MT Aerospace & AddUp Continue Qualifying Applications for DED 3D Printing


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Metal OEM AddUp, a joint venture by Michelin and Fives, offers both powder bed fusion (PBF) and directed energy deposition (DED) 3D printers. Based in France, the company’s North American subsidiary is in Cincinnati, Ohio, and functions as a single operating unit to provide metal 3D printing services to the company’s U.S. customers. AddUp’s technology has applications in the medical, consumer goods, tooling, and aerospace fields, and it’s been working with experts from Germany’s MT Aerospace for the last two years to speed up the industrialization of DED technology. Now, the two have announced an extension of their partnership to qualify applications using DED.

MT Aerospace, a subsidiary of the OHB Group, is one of the leading European suppliers for the aeronautics and space industries, specializing in fluid storage. The technology company, which employs 600 people around the world, has over 50 years of experience in lightweight construction and component optimization for creating prototypes to small series using 3D printing. In addition to being the main supplier of drinking water and wastewater storage systems for Airbus group aircraft, MT Aerospace also designs and manufactures fuel tanks for satellites and space launchers, including for the European ARIANE 5 program; in fact, it is the largest supplier for ARIANE outside France.

Satellite tank half-shell production

While it has expertise in metal and composite processing, MT Aerospace also specializes in metal 3D printing, specifically DED, because of its AddUp Modulo 400 printer. Designed for industrial production, this machine sprays metal powder through a high-powered laser beam to print parts with high mechanical characteristics and fine surface finishes. MT Aerospace has tested it on several materials, including reactive ones like titanium, and has now acquired an additional Modulo 400 system to integrate into its platform.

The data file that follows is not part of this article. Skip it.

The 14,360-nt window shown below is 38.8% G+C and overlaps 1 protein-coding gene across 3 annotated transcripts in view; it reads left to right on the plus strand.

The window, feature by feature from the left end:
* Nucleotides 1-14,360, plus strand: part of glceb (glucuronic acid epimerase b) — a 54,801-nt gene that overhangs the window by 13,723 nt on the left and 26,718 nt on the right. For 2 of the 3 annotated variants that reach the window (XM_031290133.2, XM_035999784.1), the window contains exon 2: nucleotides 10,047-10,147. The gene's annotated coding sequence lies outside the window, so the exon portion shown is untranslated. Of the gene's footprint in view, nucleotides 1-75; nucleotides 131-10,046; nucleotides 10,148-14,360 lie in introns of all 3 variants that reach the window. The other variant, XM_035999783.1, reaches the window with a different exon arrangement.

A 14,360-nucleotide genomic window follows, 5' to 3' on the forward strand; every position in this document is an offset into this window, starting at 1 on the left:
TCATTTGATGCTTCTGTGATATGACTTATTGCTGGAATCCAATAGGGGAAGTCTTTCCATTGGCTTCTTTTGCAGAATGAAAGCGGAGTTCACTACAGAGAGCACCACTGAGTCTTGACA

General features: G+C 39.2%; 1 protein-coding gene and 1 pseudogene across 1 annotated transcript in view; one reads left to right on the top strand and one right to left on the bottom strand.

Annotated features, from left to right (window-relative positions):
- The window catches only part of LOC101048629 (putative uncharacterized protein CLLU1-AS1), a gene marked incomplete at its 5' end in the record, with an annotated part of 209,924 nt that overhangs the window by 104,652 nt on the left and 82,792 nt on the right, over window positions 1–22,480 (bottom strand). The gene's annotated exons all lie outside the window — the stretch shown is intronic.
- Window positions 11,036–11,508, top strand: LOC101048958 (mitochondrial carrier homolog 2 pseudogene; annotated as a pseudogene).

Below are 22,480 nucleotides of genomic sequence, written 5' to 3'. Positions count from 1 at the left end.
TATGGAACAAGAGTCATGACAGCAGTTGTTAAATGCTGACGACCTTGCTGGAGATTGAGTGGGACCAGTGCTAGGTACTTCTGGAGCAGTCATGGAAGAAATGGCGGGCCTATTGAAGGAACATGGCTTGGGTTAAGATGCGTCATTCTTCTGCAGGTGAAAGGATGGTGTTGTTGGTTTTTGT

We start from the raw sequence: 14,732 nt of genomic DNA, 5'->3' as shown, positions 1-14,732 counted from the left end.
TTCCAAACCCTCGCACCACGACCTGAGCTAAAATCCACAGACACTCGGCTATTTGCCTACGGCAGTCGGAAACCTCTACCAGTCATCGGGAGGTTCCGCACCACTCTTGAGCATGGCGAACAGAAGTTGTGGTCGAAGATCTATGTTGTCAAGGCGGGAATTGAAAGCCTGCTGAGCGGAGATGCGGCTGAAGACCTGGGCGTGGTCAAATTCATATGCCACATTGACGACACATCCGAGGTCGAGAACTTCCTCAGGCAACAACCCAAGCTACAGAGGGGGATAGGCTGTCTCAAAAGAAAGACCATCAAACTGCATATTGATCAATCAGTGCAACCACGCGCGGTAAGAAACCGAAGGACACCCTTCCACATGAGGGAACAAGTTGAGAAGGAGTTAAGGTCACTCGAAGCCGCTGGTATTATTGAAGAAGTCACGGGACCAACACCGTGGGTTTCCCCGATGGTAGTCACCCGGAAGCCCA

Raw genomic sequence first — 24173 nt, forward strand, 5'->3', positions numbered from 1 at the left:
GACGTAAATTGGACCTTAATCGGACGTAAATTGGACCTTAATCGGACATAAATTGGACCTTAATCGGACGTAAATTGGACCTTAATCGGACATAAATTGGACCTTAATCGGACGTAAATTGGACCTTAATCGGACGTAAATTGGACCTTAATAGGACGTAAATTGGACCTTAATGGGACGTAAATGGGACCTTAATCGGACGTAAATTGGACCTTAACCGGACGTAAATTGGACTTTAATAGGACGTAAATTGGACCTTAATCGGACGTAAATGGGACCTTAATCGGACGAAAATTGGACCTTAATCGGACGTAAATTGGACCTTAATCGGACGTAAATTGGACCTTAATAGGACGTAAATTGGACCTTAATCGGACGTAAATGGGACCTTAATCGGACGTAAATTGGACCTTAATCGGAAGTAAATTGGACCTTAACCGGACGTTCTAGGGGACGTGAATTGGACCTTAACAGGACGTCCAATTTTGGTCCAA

The addition of this second DED 3D printer from AddUp will aid MT Aerospace in its efforts to move more quickly toward 3D printing for series production. The company is preparing to set up a full industrial platform centered around DED printing, including design skills and production, part inspection, and post-processing capabilities, which will all be compatible with the EN 9100 standard for the aerospace sector.

Satellite tank 3D printed out of titanium

According to an AddUp press release, MT Aerospace has already convinced “numerous principals of interest in the DED process,” and like a self-fulfilling prophecy, will use the second Modulo to “accompany the increase in production volumes” that it’s expecting in the next few years. Having two Modulo 400 DED systems will allow the company to work in several directions at once, such as speeding up qualification phases for satellite fuel tanks with the European Space Agency, developing new applications for micro-launchers and satellites, and expanding AM services to other industries, such as energy and automotive. At the same time, the doubled production capacity will enable the reduction of industrialization times, as MT Aerospace looks to speed up its use of DED technology for series production.

AddUp’s Modulo 400 DED machine

AddUp and MT Aerospace plan to extend their partnership next year as well. At formnext 2022 this week, the two companies will also present 3D printed parts made as a result of their collaboration. Visit AddUp at Hall 12.0, Booth E01 from November 15-18 to learn more about MT Aerospace’s use of DED in the aerospace industry.

Images courtesy of AddUp.

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